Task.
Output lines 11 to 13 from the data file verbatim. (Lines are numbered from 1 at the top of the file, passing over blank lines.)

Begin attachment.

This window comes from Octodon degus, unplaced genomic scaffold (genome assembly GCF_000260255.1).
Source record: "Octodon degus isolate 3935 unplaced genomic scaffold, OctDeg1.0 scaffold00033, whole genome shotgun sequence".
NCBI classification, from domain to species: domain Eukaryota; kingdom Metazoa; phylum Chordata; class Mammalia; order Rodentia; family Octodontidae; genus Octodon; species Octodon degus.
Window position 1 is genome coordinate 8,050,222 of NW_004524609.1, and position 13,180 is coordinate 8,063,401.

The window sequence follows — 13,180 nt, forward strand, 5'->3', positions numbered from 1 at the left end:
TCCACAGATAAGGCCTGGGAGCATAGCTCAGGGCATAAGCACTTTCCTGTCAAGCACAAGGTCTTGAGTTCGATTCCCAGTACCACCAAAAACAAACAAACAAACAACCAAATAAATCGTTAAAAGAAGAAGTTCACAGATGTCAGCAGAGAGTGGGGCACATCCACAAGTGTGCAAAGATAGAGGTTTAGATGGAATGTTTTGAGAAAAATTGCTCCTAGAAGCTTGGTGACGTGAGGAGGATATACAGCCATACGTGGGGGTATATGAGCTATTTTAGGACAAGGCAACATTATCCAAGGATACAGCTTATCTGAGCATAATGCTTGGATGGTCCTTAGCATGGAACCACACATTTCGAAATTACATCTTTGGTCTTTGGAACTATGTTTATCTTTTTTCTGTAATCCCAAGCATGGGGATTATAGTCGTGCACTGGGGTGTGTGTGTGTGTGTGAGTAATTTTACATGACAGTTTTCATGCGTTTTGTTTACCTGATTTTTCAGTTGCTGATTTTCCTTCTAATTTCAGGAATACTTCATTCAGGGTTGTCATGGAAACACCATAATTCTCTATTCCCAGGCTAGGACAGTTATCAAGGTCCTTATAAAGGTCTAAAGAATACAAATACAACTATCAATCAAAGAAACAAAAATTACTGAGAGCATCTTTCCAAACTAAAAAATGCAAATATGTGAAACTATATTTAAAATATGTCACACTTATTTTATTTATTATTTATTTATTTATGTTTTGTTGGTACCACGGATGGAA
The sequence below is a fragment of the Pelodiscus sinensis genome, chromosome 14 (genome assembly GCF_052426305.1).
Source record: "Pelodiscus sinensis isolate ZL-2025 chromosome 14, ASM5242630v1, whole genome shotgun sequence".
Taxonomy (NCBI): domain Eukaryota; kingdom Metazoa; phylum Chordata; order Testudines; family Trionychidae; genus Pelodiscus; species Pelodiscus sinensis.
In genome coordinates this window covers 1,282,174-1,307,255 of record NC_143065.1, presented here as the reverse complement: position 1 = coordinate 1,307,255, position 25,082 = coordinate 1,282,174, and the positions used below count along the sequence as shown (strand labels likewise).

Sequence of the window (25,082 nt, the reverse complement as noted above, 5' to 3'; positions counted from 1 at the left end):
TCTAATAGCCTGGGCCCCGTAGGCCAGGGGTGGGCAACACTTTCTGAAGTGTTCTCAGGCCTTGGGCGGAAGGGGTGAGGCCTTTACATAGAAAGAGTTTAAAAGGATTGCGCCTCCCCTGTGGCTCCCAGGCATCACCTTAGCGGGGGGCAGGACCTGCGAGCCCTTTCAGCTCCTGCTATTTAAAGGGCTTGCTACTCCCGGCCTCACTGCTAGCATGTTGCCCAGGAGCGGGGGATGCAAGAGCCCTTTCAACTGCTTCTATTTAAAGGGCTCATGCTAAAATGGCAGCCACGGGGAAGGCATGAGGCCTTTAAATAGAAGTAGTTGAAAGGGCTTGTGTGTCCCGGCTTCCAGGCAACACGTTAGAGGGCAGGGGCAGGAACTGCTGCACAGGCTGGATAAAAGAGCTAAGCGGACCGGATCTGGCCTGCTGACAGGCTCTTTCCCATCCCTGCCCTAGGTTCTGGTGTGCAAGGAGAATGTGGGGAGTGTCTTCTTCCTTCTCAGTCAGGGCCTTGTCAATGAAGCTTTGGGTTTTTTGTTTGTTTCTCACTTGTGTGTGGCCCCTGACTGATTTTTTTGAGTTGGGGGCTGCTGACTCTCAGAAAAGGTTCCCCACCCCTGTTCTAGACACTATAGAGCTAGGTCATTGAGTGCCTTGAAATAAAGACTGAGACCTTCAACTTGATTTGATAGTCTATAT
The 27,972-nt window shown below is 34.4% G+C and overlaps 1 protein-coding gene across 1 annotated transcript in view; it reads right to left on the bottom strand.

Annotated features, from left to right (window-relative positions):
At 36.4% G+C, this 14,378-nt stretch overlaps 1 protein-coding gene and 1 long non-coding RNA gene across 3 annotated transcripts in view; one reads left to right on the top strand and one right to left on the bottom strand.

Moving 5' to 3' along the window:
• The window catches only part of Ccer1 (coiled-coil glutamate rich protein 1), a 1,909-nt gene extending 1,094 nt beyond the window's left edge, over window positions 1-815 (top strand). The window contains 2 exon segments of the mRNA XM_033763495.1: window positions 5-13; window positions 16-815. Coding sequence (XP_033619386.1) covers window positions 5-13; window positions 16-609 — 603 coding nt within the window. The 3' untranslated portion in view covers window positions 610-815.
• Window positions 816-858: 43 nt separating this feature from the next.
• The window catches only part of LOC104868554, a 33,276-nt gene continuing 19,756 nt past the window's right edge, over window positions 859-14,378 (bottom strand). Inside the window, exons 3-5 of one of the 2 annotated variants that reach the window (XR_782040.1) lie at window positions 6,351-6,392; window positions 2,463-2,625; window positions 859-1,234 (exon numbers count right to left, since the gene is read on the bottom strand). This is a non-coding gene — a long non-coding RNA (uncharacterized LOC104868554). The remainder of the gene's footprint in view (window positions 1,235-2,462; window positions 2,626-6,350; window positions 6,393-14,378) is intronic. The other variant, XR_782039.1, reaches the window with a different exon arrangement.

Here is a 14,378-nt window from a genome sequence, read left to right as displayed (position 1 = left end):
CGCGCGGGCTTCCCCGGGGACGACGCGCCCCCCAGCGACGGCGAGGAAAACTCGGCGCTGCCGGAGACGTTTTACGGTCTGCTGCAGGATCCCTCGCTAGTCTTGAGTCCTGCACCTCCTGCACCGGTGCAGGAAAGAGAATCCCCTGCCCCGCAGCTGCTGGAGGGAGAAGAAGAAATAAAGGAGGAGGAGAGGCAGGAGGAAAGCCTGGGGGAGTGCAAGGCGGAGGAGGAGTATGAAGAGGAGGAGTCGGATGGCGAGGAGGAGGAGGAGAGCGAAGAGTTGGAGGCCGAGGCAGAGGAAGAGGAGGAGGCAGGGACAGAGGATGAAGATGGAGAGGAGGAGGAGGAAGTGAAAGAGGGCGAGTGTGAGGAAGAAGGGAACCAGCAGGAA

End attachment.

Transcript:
Sequence of the window (25,082 nt, the reverse complement as noted above, 5' to 3'; positions counted from 1 at the left end):
TCTAATAGCCTGGGCCCCGTAGGCCAGGGGTGGGCAACACTTTCTGAAGTGTTCTCAGGCCTTGGGCGGAAGGGGTGAGGCCTTTACATAGAAAGAGTTTAAAAGGATTGCGCCTCCCCTGTGGCTCCCAGGCATCACCTTAGCGGGGGGCAGGACCTGCGAGCCCTTTCAGCTCCTGCTATTTAAAGGGCTTGCTACTCCCGGCCTCACTGCTAGCATGTTGCCCAGGAGCGGGGGATGCAAGAGCCCTTTCAACTGCTTCTATTTAAAGGGCTCATGCTAAAATGGCAGCCACGGGGAAGGCATGAGGCCTTTAAATAGAAGTAGTTGAAAGGGCTTGTGTGTCCCGGCTTCCAGGCAACACGTTAGAGGGCAGGGGCAGGAACTGCTGCACAGGCTGGATAAAAGAGCTAAGCGGACCGGATCTGGCCTGCTGACAGGCTCTTTCCCATCCCTGCCCTAGGTTCTGGTGTGCAAGGAGAATGTGGGGAGTGTCTTCTTCCTTCTCAGTCAGGGCCTTGTCAATGAAGCTTTGGGTTTTTTGTTTGTTTCTCACTTGTGTGTGGCCCCTGACTGATTTTTTTGAGTTGGGGGCTGCTGACTCTCAGAAAAGGTTCCCCACCCCTGTTCTAGACACTATAGAGCTAGGTCATTGAGTGCCTTGAAATAAAGACTGAGACCTTCAACTTGATTTGATAGTCTATAT
The 27,972-nt window shown below is 34.4% G+C and overlaps 1 protein-coding gene across 1 annotated transcript in view; it reads right to left on the bottom strand.